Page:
Posted on: 18 June 2020
Genetic screening is a medical test used to examine an individual's DNA. It can predict or diagnose various illnesses. Below is a comprehensive guide on genetic screening.
Who Should Consider Genetic Testing?
There are several reasons to conduct genetic testing. Some of them include:
- Some couples conduct genetic screening to know if it is safe to conceive through natural methods.
- A pregnant mother can ask for genetic screening to tell whether the foetus has a genetic disorder. It helps her decide whether or not to keep the pregnancy.
- Parents can request a doctor to conduct genetic screening on their newborn. Some diseases, such as phenylketonuria can be treated at this stage.
- People that would want to conceive through in-vitro fertilisation can conduct pre-implantation screening to know if the embryo is at risk of a genetic disorder.
- If your family has a history of a genetic disease such as sickle cell anaemia or fibrosis, you can ask for a genetic test to know whether you have the disease. Instant medication can help slow down its effects.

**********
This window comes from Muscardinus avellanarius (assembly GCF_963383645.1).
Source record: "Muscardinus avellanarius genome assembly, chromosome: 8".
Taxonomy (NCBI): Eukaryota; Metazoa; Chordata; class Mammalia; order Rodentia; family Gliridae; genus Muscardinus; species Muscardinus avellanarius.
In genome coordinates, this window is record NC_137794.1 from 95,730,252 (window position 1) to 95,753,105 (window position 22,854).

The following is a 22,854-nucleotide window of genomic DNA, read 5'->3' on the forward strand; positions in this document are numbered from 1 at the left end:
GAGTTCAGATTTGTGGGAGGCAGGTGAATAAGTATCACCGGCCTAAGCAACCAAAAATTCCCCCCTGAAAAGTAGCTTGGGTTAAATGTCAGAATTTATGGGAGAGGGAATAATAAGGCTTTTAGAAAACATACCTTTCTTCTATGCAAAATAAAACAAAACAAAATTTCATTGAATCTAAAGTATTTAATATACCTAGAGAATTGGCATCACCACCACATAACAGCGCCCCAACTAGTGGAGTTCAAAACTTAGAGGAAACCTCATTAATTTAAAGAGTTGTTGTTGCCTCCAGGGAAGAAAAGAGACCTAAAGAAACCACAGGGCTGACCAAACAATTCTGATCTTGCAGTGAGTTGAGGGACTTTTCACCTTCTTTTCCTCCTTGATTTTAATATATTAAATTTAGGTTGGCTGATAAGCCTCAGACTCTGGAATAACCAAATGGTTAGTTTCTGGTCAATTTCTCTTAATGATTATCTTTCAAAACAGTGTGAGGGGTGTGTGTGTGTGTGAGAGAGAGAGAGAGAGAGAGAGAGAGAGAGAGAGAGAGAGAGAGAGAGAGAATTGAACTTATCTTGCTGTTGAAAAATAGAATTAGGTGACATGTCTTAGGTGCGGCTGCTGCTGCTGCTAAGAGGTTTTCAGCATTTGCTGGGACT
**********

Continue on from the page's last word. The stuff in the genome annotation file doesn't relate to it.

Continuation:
- Some insurance companies may ask you to go for genetic screening before taking medical insurance. It helps them calculate insurance premiums.
The Genetic Screening Process
If you would want to conduct genetic screening, your first task is to look for a reputable clinic that performs the procedure. Ask your doctor for a referral or check the internet to identify suitable clinics in your locality. The genetic screening process begins with genetic counselling. Typically, the professional will ask some questions to understand your medical history and that of your family. Once the doctor learns your family tree, they may ask you to tell some of your relatives to go for genetic screening. It will help them know they have the illness. They will then educate you about genetic screening. For instance, the process can predict a particular outcome. However, it is a possibility, not a guarantee.
The doctor will need a sample of body tissue to conduct genetic screening. It may range from hair, blood, saliva, amniotic fluid or skin. The sample goes to the laboratory for testing. Here, the professional will examine the chromosomes and DNA for any anomalies. Your doctor will interpret the lab results and advise you on the available options.
Genetic screening will help you know whether you are at risk of a particular genetic illness. Screening should be conducted by licenced and experienced professionals. Check whether your insurance cover caters for the costs of genetic screening.Share